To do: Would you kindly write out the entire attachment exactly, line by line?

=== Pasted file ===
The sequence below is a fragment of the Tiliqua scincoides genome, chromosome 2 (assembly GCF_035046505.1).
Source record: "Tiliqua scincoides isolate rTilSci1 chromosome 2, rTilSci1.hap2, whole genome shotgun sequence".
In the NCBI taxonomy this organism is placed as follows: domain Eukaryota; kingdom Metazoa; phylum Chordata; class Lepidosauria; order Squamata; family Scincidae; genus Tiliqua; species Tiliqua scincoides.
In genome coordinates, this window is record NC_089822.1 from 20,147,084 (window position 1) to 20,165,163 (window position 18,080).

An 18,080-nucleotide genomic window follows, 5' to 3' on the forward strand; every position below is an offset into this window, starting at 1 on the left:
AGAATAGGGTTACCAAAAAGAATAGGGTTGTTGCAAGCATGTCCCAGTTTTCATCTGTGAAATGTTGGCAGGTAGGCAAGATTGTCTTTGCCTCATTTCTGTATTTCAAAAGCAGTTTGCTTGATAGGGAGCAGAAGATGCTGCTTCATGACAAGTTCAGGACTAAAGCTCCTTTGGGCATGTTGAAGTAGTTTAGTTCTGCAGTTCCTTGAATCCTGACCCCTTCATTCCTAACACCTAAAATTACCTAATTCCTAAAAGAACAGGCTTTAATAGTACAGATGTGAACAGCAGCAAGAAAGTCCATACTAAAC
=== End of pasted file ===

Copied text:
The sequence below is a fragment of the Tiliqua scincoides genome, chromosome 2 (assembly GCF_035046505.1).
Source record: "Tiliqua scincoides isolate rTilSci1 chromosome 2, rTilSci1.hap2, whole genome shotgun sequence".
In the NCBI taxonomy this organism is placed as follows: domain Eukaryota; kingdom Metazoa; phylum Chordata; class Lepidosauria; order Squamata; family Scincidae; genus Tiliqua; species Tiliqua scincoides.
In genome coordinates, this window is record NC_089822.1 from 20,147,084 (window position 1) to 20,165,163 (window position 18,080).

An 18,080-nucleotide genomic window follows, 5' to 3' on the forward strand; every position below is an offset into this window, starting at 1 on the left:
AGAATAGGGTTACCAAAAAGAATAGGGTTGTTGCAAGCATGTCCCAGTTTTCATCTGTGAAATGTTGGCAGGTAGGCAAGATTGTCTTTGCCTCATTTCTGTATTTCAAAAGCAGTTTGCTTGATAGGGAGCAGAAGATGCTGCTTCATGACAAGTTCAGGACTAAAGCTCCTTTGGGCATGTTGAAGTAGTTTAGTTCTGCAGTTCCTTGAATCCTGACCCCTTCATTCCTAACACCTAAAATTACCTAATTCCTAAAAGAACAGGCTTTAATAGTACAGATGTGAACAGCAGCAAGAAAGTCCATACTAAAC